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‘US to maintain Zim sanctions until reforms’

Kudzai Kuwaza/Tatira Zwinoira

THE United States will maintain sanctions on Zimbabwe for as long as President Emmerson Mnangagwa’s government continues with its human rights abuses which pose a threat to regional stability, a senior American official has said.

The US has maintained the Zimbabwe Democracy and Economic Recovery Act (Zidera), which was passed by the US Congress in 2001, which imposed economic restrictions on Zimbabwe because of the Southern African country’s chequered human rights record.

Government has pointed to the sanctions as the cause of the country’s economic decline, but the US has said the economic crisis in the country is as a result of the country’s mismanagement and corruption.

In a wide-ranging interview, the US Agency for International Development (USAid)’s new country director for Zimbabwe Art Brown said the sanctions will remain if there is no reform to the human rights deficit in the country.

“The absence of progress on the most fundamental reforms needed to ensure rule of law, democratic governance, and respect of constitutional rights leaves Zimbabweans vulnerable to ongoing repression and presents a continuing threat to peace and security in the region,” Brown said.

“Unfortunately, at this juncture, Zimbabwean authorities have not yet made sufficient progress to merit the lifting of sanctions, but our commitment to the people of Zimbabwe is ever solid.”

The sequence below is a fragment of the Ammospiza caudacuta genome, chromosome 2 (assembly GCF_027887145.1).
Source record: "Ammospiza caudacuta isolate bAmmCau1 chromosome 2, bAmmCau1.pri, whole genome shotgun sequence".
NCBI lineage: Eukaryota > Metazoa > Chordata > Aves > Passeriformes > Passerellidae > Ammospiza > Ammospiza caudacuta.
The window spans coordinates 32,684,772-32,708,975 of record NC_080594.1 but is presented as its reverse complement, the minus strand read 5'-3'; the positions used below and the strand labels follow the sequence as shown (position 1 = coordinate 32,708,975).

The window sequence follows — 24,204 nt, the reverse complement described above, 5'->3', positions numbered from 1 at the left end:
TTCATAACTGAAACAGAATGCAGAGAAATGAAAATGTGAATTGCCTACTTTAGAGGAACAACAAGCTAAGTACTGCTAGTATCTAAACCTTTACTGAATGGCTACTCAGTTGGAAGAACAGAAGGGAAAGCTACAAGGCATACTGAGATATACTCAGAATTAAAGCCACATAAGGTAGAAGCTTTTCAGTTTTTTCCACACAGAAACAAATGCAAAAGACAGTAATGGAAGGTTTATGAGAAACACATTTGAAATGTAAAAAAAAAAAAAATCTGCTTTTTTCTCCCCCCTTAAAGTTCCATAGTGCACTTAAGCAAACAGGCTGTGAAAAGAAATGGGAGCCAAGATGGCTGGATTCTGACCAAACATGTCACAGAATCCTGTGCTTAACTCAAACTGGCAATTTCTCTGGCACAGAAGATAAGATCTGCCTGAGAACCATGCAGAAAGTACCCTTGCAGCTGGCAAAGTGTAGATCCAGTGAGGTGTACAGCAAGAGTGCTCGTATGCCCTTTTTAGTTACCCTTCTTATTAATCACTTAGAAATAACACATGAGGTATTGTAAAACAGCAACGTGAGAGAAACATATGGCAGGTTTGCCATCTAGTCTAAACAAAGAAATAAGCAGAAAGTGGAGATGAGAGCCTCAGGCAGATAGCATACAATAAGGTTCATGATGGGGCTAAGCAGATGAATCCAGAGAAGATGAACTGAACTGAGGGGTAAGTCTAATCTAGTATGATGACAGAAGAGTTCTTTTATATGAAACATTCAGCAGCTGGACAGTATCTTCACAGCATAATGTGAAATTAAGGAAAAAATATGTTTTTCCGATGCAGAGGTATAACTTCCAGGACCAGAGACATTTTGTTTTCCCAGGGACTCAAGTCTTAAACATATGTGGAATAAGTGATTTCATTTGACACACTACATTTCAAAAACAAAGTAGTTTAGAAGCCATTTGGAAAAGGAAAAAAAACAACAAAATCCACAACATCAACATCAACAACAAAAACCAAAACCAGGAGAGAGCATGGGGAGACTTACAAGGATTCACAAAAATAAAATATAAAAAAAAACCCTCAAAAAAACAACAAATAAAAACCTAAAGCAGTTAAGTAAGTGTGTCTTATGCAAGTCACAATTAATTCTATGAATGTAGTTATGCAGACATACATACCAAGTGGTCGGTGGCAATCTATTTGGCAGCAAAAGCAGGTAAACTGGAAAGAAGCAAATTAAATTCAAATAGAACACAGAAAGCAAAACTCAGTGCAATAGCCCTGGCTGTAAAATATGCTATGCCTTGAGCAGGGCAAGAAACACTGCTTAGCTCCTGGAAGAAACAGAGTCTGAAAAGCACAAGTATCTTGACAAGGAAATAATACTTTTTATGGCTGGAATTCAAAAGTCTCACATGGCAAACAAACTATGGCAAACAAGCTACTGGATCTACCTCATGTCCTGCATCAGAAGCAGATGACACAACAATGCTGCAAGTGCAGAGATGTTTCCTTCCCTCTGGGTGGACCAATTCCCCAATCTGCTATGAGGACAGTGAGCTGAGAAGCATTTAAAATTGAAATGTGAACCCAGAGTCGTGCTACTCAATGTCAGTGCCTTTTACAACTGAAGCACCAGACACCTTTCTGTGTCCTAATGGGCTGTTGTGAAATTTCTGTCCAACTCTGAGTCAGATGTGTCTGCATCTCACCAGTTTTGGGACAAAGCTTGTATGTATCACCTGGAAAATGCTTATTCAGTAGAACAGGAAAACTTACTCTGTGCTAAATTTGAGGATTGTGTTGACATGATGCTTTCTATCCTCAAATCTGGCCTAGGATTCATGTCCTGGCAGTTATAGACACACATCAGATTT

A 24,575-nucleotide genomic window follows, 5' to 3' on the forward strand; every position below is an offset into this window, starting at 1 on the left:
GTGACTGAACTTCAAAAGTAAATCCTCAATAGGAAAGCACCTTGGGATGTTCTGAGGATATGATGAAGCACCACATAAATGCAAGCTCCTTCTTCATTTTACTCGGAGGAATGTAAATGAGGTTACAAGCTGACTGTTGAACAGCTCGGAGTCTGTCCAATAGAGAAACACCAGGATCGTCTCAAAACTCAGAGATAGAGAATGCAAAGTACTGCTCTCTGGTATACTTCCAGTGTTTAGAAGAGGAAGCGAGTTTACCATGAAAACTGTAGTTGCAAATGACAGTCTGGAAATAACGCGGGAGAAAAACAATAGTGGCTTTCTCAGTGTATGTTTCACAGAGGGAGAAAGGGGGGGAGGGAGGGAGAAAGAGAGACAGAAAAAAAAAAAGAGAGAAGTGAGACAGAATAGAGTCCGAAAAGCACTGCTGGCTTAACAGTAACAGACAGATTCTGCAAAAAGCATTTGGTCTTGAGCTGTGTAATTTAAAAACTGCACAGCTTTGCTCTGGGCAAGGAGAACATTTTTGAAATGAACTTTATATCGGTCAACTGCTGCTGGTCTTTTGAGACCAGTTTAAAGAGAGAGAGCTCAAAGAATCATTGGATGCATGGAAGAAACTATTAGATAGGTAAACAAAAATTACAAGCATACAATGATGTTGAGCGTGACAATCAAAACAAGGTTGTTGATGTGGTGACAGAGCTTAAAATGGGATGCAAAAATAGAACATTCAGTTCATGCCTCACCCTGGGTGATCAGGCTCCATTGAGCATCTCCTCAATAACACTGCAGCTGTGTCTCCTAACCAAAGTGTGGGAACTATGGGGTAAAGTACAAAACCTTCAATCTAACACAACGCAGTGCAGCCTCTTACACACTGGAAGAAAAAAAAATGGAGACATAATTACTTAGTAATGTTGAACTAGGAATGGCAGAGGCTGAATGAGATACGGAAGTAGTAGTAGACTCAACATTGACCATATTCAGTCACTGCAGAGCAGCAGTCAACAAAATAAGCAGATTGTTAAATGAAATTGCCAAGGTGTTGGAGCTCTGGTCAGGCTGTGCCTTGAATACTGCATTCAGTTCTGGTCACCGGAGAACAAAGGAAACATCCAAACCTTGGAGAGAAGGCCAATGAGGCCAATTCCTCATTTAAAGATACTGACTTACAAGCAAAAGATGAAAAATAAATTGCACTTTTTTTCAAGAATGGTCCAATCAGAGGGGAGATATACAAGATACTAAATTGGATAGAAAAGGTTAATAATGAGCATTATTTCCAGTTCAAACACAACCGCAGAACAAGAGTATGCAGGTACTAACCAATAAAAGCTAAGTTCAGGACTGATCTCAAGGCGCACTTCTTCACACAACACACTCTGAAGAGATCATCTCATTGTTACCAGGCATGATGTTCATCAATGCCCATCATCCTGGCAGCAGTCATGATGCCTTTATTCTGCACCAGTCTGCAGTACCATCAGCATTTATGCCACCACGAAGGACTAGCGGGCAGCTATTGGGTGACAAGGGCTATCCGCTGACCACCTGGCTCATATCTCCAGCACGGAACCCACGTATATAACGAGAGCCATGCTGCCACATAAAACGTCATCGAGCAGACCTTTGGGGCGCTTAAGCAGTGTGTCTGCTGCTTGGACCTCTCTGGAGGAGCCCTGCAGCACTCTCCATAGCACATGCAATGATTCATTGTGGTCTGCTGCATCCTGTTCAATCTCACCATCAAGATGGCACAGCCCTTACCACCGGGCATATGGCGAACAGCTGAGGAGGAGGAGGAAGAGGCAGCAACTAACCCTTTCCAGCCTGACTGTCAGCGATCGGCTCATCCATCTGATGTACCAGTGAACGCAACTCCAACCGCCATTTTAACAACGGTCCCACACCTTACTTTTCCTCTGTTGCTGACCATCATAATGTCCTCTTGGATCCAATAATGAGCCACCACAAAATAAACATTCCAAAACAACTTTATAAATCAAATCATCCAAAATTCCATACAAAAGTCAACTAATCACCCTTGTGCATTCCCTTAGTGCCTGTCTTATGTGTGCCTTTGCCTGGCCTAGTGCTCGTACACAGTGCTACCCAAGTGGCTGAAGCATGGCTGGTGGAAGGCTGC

He said the US continues to call on the Zimbabwean government to fulfill its promises of upholding the rule of law, fighting corruption, respecting human rights, and fully implementing Zimbabwe’s 2013 Constitution.

“Progress on these goals is the path forward to prosperity and deeper engagement with the United States and the international community. We believe Zimbabwe’s civil society organisations, and political parties have critical roles to play in facilitating improved governance,” Brown said.

“As a general matter, and let me be clear, the United States does not maintain broad sanctions against the people or the country of Zimbabwe. US sanctions target 83 individuals and 37 entities who engage in corruption, violate human rights, and undermine democratic institutions or processes. We have maintained our Zimbabwe sanctions programme because of the absence of significant political and economic reforms.

“It is unfortunate that the Government of Zimbabwe tries to blame United States sanctions for the country’s current woes. Zimbabwe’s sovereign economic and political policy choices, not US sanctions, caused the economic challenges we see today.”

He said USAid will continue to work with the United Nations and various trusted non-governmental organisations NGOs that provide assistance directly to Zimbabweans, adding that none of the assistance goes directly to the Government of Zimbabwe.

“Initially within the key sectors that USAid engages in (for example, Health, Environment/Agriculture, Food Security), I am seeking minister level, vice-minister, department director level courtesy calls to introduce myself and some teammates from USAid to again articulate what I and the team are doing to advance human progress on behalf of the American people in Zimbabwe,” Brown said.

“Additionally, I am looking forward to meeting with a variety of stakeholders, including CSOs (civil society organisations) and local NGOs to reinforce our commitment to the people of Zimbabwe. I am also eager to engage with community members who benefit from our assistance. I can’t wait to get out into the field to hear directly from beneficiaries of US government support.”

Brown said the assistance programme managed by his team at USAid provides an ongoing testament to US commitment to the people of Zimbabwe.

“As the country’s largest bilateral donor of development and humanitarian assistance, I hope it is clear that we want to see Zimbabwe succeed,” he said.

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